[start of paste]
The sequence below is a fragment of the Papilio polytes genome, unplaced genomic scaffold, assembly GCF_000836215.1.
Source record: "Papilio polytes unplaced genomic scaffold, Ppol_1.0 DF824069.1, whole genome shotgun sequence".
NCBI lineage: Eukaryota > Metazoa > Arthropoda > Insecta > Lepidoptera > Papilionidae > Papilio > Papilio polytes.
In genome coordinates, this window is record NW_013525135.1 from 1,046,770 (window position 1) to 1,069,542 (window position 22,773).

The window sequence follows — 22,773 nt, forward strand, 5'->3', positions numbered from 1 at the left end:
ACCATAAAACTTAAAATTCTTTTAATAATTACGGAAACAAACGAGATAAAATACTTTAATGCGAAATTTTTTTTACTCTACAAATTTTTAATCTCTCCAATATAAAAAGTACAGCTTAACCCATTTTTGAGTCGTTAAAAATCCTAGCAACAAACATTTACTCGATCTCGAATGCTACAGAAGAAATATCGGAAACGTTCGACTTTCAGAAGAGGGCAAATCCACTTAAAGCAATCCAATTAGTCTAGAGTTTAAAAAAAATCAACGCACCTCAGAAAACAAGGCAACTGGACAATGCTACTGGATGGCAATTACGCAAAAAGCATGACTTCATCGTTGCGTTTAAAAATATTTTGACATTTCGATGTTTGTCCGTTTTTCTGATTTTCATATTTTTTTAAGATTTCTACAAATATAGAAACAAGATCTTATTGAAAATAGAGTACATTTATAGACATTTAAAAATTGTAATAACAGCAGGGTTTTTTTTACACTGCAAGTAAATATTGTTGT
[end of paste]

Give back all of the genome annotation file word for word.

The sequence below is a fragment of the Papilio polytes genome, unplaced genomic scaffold, assembly GCF_000836215.1.
Source record: "Papilio polytes unplaced genomic scaffold, Ppol_1.0 DF824069.1, whole genome shotgun sequence".
NCBI lineage: Eukaryota > Metazoa > Arthropoda > Insecta > Lepidoptera > Papilionidae > Papilio > Papilio polytes.
In genome coordinates, this window is record NW_013525135.1 from 1,046,770 (window position 1) to 1,069,542 (window position 22,773).

The window sequence follows — 22,773 nt, forward strand, 5'->3', positions numbered from 1 at the left end:
ACCATAAAACTTAAAATTCTTTTAATAATTACGGAAACAAACGAGATAAAATACTTTAATGCGAAATTTTTTTTACTCTACAAATTTTTAATCTCTCCAATATAAAAAGTACAGCTTAACCCATTTTTGAGTCGTTAAAAATCCTAGCAACAAACATTTACTCGATCTCGAATGCTACAGAAGAAATATCGGAAACGTTCGACTTTCAGAAGAGGGCAAATCCACTTAAAGCAATCCAATTAGTCTAGAGTTTAAAAAAAATCAACGCACCTCAGAAAACAAGGCAACTGGACAATGCTACTGGATGGCAATTACGCAAAAAGCATGACTTCATCGTTGCGTTTAAAAATATTTTGACATTTCGATGTTTGTCCGTTTTTCTGATTTTCATATTTTTTTAAGATTTCTACAAATATAGAAACAAGATCTTATTGAAAATAGAGTACATTTATAGACATTTAAAAATTGTAATAACAGCAGGGTTTTTTTTACACTGCAAGTAAATATTGTTGT